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Elephants are large mammals of the family Elephantidae and the order Proboscidea. Three species are currently recognized: the African bush elephant, the African forest elephant, and the Asian elephant.

Statistics
Length: 18+ ft.
Gestation period: Asian elephant: 18 – 22 months, African bush elephant: 22 months
Mass: Asian elephant: 12,000 lbs, African bush elephant: 13,000 lbs, African forest elephant: 6,000 lbs
Lifespan: Asian elephant: 48 years, African bush elephant: 60 – 70 years, African forest elephant: 60 – 70 years
Height: Asian elephant: 8.9 ft., African bush elephant: 11 ft.

All elephants have several distinctive features, the most notable of which is a long trunk (also called a proboscis), used for many purposes, particularly breathing, lifting water, and grasping objects. Their incisors grow into tusks, which can serve as weapons and as tools for moving objects and digging. Elephants’ large ear flaps help to control their body temperature. Their pillar-like legs can carry their great weight. African elephants have larger ears and concave backs while Asian elephants have smaller ears and convex or level backs.

Elephants are herbivorous and can be found in different habitats including savannahs, forests, deserts, and marshes. They prefer to stay near water. They are considered to be keystone species due to their impact on their environments. Other animals tend to keep their distance from elephants while predators, such as lions, tigers, hyenas, and any wild dogs, usually target only young elephants (or “calves”). Elephants have a fission–fusion society in which multiple family groups come together to socialize. Females (“cows”) tend to live in family groups, which can consist of one female with her calves or several related females with offspring. The groups are led by an individual known as the matriarch, often the oldest cow.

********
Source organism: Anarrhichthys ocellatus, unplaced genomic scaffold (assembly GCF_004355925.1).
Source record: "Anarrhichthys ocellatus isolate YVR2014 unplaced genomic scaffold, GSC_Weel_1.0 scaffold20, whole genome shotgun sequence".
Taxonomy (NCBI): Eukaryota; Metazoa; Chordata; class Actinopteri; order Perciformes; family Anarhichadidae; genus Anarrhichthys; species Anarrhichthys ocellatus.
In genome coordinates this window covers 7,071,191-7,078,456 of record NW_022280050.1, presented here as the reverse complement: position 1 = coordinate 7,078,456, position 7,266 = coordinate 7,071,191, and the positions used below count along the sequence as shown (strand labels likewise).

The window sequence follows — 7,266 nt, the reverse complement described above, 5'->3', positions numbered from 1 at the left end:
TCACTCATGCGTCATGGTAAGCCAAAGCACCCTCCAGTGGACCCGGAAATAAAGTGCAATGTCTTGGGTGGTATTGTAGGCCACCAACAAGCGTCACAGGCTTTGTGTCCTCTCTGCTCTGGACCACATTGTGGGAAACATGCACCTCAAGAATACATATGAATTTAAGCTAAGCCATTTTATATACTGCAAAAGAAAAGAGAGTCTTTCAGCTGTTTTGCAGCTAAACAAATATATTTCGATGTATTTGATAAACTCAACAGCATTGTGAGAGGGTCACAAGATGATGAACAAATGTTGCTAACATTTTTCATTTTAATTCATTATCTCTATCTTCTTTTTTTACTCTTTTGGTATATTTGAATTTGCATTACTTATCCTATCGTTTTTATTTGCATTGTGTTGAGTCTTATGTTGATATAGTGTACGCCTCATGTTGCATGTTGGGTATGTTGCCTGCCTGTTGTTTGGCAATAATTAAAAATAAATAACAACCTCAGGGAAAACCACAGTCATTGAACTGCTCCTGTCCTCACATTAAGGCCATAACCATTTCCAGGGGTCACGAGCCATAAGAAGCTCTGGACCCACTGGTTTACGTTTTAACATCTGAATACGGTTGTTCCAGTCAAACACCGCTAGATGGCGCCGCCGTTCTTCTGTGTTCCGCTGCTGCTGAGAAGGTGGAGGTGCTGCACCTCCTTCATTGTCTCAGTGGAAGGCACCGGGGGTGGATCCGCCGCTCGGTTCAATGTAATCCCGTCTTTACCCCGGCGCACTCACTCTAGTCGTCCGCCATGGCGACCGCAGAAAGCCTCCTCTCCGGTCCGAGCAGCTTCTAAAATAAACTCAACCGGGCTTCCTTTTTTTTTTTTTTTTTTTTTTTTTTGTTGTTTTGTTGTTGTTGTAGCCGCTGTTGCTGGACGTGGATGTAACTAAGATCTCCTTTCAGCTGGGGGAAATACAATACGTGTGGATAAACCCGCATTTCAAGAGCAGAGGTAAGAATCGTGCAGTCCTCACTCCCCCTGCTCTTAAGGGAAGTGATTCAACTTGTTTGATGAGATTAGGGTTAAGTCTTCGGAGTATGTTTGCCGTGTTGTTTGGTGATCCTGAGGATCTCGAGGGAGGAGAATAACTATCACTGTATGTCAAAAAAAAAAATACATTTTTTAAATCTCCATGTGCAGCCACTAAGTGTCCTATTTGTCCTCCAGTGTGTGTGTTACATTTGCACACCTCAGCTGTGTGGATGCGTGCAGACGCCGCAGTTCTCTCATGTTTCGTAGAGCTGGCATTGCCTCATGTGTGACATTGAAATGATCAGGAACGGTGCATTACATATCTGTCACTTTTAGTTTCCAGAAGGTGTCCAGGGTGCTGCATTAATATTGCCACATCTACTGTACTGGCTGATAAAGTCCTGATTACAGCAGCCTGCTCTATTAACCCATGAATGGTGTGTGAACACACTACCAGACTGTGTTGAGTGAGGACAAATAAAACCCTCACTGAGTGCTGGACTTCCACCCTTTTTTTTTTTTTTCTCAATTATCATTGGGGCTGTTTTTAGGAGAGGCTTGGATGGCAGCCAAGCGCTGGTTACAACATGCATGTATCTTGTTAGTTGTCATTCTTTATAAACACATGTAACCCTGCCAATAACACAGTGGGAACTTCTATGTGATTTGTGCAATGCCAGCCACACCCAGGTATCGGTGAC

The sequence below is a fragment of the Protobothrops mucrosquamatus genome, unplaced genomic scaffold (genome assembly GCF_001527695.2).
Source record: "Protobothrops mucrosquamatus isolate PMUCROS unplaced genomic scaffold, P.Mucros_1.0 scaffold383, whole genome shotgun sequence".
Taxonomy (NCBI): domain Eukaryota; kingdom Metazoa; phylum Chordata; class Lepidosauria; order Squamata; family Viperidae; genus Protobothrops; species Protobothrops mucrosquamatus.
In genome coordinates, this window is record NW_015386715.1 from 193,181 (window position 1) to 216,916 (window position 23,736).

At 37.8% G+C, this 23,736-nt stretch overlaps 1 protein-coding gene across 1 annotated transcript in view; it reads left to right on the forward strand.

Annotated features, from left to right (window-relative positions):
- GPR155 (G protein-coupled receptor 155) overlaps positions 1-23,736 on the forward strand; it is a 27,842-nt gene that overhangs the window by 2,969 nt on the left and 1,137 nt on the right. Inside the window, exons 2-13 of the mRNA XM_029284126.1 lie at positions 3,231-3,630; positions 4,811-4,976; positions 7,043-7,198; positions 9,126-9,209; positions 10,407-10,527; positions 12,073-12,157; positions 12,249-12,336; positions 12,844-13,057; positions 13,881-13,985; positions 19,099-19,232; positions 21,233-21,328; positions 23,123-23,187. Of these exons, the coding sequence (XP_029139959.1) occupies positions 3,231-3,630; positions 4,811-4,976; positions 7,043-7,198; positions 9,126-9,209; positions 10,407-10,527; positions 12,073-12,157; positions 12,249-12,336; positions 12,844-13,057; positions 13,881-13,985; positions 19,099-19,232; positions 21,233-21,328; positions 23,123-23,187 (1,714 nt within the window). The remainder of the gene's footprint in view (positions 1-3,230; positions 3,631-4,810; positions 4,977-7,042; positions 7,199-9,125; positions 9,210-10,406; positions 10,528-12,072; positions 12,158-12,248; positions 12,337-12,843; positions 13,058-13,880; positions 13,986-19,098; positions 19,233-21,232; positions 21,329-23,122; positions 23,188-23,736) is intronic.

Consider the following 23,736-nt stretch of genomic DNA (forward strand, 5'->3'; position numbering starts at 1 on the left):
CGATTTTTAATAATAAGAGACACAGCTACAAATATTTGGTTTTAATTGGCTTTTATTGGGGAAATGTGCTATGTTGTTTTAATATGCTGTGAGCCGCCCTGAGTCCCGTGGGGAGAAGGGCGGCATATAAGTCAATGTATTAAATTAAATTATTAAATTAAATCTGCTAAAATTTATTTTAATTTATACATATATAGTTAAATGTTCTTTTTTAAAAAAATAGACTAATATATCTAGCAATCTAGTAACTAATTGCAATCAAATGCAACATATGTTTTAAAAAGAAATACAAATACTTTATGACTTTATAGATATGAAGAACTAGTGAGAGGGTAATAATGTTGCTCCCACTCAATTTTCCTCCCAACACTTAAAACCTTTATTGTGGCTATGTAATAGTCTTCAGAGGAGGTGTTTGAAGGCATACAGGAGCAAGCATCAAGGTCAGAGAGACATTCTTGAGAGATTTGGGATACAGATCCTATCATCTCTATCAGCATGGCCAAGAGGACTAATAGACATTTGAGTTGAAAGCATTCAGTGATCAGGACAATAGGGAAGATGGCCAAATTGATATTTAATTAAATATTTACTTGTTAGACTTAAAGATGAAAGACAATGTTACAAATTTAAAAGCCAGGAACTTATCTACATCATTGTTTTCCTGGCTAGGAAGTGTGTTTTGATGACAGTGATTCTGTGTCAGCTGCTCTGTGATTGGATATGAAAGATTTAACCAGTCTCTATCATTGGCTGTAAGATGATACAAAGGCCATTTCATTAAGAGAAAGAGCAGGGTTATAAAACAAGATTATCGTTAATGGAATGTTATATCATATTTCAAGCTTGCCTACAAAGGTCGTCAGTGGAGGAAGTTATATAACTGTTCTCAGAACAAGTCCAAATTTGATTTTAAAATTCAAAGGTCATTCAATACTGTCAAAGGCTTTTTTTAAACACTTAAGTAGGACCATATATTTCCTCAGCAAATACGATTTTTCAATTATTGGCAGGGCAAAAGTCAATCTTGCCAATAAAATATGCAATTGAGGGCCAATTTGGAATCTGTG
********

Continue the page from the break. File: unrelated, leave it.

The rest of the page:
Males (“bulls”) leave their family groups when they reach puberty and may live alone or with other males. Adult bulls mostly interact with family groups when looking for a mate and enter a state of increased testosterone and aggression known as musth, which helps them gain dominance and reproductive success. Calves are the center of attention in their family groups and rely on their mothers for as long as three years. Elephants can live up to 70 years in the wild. They communicate by touch, sight, smell, and sound; elephants use infrasound, and seismic communication over long distances. Elephant intelligence has been compared with that of primates and cetaceans. They appear to have self-awareness and show empathy for dying or dead individuals of their kind.

African elephants are listed as vulnerable by the International Union for Conservation of Nature (IUCN) while the Asian elephant is classed as endangered. One of the biggest threats to elephant populations is the ivory trade, as the animals are poached for their ivory tusks. Other threats to wild elephants include habitat destruction and conflicts with local people. Elephants are used as working animals in Asia. In the past, they were used in war; today, they are often controversially put on display in zoos, or exploited for entertainment in circuses. Elephants are highly recognizable and have been featured in art, folklore, religion, literature, and popular culture.